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Because the government is providing you with essential services-national defense, social services, representation in the three branches of government, schooling, infrastructure,etc-the costs of which you of which you cannot just opt out of.

If I understand your argument, Why should I have to pay taxes for schools? I don't have any kids. Why should my taxes pay for roads on Guam? I'll never drive on them... etc. etc etc.
You are misunderstanding my point. Government involvement in my life should be at a minimum. Anything above that is voluntary. If I wish to go live on a mountain somewhere and not have a job, the government will not have any involvement with me or my life. I choose not to live on a mountain, so I choose to let the government have some involvement in my life. I choose to have a job, so I choose to pay taxes. I choose to own property, so I choose to pay school tax. If I squatted in the back woods somewhere, then I would pay none of those. Requiring everyone to have a national ID simply for living in the US takes away my ability to choose to not have the government involved with my life. That I can not support. As a law enforcement officer, I understand how simple everything becomes if everyone must have an ID, but I can not and will not support mandating everyone have a national ID.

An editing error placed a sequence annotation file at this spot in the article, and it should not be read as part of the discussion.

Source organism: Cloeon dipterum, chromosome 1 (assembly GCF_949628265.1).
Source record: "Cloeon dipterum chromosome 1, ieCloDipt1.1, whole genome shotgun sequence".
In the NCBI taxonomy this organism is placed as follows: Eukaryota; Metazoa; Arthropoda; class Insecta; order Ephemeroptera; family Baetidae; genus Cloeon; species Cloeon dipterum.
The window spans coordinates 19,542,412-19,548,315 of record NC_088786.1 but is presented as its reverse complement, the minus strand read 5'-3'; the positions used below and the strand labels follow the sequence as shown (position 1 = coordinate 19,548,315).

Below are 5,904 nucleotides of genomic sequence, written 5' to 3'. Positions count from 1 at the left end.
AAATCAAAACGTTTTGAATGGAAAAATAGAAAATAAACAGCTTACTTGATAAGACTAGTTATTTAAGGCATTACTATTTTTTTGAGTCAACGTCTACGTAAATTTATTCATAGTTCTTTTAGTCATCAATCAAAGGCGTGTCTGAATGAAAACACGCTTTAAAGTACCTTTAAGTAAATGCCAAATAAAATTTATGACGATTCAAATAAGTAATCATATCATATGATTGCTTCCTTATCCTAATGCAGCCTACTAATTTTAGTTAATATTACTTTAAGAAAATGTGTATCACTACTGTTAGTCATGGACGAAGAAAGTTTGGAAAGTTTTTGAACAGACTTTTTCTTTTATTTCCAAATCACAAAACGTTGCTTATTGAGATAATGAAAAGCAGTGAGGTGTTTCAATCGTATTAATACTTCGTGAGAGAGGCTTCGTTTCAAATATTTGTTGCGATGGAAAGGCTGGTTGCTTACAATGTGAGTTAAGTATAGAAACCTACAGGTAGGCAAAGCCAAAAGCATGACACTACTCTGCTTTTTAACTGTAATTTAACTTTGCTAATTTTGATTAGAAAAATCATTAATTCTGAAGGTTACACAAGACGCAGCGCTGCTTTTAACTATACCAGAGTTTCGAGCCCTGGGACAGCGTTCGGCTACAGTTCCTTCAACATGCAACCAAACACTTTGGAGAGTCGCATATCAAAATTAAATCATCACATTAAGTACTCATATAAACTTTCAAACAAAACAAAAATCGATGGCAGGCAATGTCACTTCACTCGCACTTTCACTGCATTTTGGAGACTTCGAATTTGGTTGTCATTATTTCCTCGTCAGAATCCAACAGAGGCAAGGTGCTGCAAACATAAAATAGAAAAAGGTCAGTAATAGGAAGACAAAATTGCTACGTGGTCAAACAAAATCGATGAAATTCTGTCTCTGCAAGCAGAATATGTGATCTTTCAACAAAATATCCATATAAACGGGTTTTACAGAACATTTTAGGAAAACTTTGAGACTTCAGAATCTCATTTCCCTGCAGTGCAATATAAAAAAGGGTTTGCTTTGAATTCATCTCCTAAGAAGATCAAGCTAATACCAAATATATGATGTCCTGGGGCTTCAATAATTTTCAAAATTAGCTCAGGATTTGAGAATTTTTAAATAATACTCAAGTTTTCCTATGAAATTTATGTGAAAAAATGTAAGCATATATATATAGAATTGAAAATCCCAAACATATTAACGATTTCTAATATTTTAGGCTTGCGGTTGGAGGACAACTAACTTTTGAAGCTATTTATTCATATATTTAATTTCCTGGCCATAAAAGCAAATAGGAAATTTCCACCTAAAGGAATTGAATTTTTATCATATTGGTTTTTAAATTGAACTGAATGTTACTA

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Old 05-07-2010, 07:55 AM   #58
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Requiring everyone to have a national ID simply for living in the US takes away my ability to choose to not have the government involved with my life. That I can not support.
This is the part I don’t get. You have a birth certificate and a social security number. You are already recorded and identified. In what way does a national ID card change that, make it worse or increase gov’t involvement in your life?
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Old 05-07-2010, 08:25 AM   #59
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lets-retire, think of national ID card as a 21-century social-security card. It's just harder to forge and might get you some perks like the online advantages mentioned by Trek - I certainly would rather vote online than stand in line for hours.

Also, you are saying you would not be paying taxes if you lived on a mountain? Well, you would be breaking the law, would not you (assuming you have income requiring you to pay taxes)? In the same way you can live on a mountain and not have national ID card if it's required... you'd be breaking the law the same way.

P.S. A local branch of US Bank requires social security card for some reason to open and to close accounts...
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Old 05-07-2010, 09:16 AM   #60
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P.S. A local branch of US Bank requires social security card for some reason to open and to close accounts...
That completes the circuit of you, the bank, and the IRS.